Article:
Singapore is positioning itself to be the Asia-Pacific hub for liquefied natural gas (LNG) as demand for the energy source surges.
The global demand of 250 million tonnes a year now is projected to rise to 400 million tonnes a year within the next two decades, creating huge opportunities for a strategic location like Singapore.
Mr Saad Rahim, chief economist of Dutch-based commodity trader Trafigura, told a gas roundtable here on Monday that natural gas offers reliable electricity generation that is not affected by weather patterns as wind energy and solar energy are.
Coal is less favoured these days as it contributes to greenhouse gas emissions, while gas gives off significantly less greenhouse gas emissions compared with fossil fuel plants, he said.
The roundtable, which was organised by International Enterprise Singapore, heard that Singapore LNG Corporation has been building up its infrastructure to seize opportunities in the Asia- Pacific, which accounts for 70 per cent of global gas demand.
Singapore LNG chief executive John Ng said the terminal on Jurong Island, which houses three LNG tanks with a total storage capacity of 540,000 cubic metres, can be expanded to seven tanks with a total capacity of 800,000 cubic metres. "We are studying the possibility of introducing new services such as storage and send-out (export), LNG trucking and nitrogen blending of regasified LNG," he said.
Natural gas offers reliable electricity generation that is not affected by weather patterns as wind energy and solar energy are. Coal is less favoured these days as it contributes to greenhouse gas emissions, while gas gives off significantly less greenhouse gas emissions compared with fossil fuel plants, said Mr Saad Rahim, chief economist of Dutch-based commodity trader Trafigura.
"We plan to construct a pilot truck-loading facility by the end of this year to start the service by next year. Business opportunities include break bulking and LNG bunkering to meet regional demand."
Mr Ng noted that Singapore's location near the growing demand centres of East Asia and suppliers in the Middle East, South- east Asia and Australia creates a strategic advantage.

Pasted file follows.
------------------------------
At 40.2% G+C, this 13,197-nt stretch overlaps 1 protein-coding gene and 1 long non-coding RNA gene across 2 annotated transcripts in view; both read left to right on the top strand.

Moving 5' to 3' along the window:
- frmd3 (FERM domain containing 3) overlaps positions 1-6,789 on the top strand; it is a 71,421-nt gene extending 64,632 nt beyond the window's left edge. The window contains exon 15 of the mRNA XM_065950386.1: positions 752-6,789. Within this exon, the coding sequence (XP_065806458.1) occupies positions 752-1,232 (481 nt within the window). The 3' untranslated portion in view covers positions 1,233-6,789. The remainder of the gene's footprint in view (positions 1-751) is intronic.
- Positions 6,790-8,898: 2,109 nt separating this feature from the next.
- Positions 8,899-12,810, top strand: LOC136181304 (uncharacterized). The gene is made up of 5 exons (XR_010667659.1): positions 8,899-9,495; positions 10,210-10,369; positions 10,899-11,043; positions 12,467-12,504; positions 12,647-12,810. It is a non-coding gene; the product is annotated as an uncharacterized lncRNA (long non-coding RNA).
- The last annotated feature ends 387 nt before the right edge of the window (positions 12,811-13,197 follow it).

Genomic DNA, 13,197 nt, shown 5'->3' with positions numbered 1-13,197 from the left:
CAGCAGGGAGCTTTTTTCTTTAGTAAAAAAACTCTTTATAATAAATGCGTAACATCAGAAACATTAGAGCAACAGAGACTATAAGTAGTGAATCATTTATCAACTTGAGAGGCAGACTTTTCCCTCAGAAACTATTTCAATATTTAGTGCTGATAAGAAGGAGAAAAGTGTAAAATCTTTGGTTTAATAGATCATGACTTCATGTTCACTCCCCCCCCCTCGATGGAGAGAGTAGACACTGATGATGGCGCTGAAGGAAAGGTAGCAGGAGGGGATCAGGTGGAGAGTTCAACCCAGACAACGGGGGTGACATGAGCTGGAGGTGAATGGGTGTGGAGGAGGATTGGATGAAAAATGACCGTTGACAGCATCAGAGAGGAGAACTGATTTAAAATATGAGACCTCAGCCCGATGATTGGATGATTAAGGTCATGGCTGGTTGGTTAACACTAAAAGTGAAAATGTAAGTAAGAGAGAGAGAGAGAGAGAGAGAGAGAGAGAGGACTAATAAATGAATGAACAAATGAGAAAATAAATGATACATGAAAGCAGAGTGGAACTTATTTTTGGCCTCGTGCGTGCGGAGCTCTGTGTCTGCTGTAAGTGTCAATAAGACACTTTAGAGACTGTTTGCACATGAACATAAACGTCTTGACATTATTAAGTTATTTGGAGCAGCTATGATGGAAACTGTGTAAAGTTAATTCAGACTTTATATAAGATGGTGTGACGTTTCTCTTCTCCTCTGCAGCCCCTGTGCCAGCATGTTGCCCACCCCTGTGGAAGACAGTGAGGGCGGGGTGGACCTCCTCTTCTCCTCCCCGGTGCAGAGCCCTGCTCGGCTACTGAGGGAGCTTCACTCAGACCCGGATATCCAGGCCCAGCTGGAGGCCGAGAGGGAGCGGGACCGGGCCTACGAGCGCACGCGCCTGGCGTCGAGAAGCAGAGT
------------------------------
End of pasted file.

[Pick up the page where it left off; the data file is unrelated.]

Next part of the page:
Tokyo Gas Asia is equally bullish about the prospects for the LNG sector. Managing director Nobuhisa Kobayashi said at the roundtable: "Tokyo Gas is going to cultivate the natural gas market in South-east Asia. There is a lot of potential in this region for LNG."
The company has offices in Singapore, Malaysia, Indonesia, Vietnam and Thailand.
Mr James Laybourn, regional floating systems manager of Norwegian consultancy DNV GL, said the nature of countries like Indonesia and the Philippines, which are made up of many islands, offers small-scale LNG prospects.
"There is potential for floating storage regasification units, which can be located on barges, to supply power stations," he said. "Singapore's ambitions to be Asia's regional LNG hub will most likely see it establishing bunkering facilities."
Mr Peh Lam Hoh, founder and managing director of Sing Swee Bee Group, a key provider of storage services, plans to increase its pool of 300 LNG tanks by the end of the year in anticipation of demand.
The firm owns the largest number of such storage tanks - which cost US$120,000 (S$164,000) to US$150,000 each - in the Asia- Pacific. They are leased to industrial gas producers in the Asia-Pacific and Africa.
"There are a number of growing industrial estates, small townships and manufacturing facilities that are away from the main pipelines as well as fossil fuel supply routes. This presents opportunities for LNG distribution," said Mr Peh.
"The current depressed oil price will not be lasting. It will be more expensive within the next three to five years and this will make LNG a cheaper alternative for the energy requirements of our clients."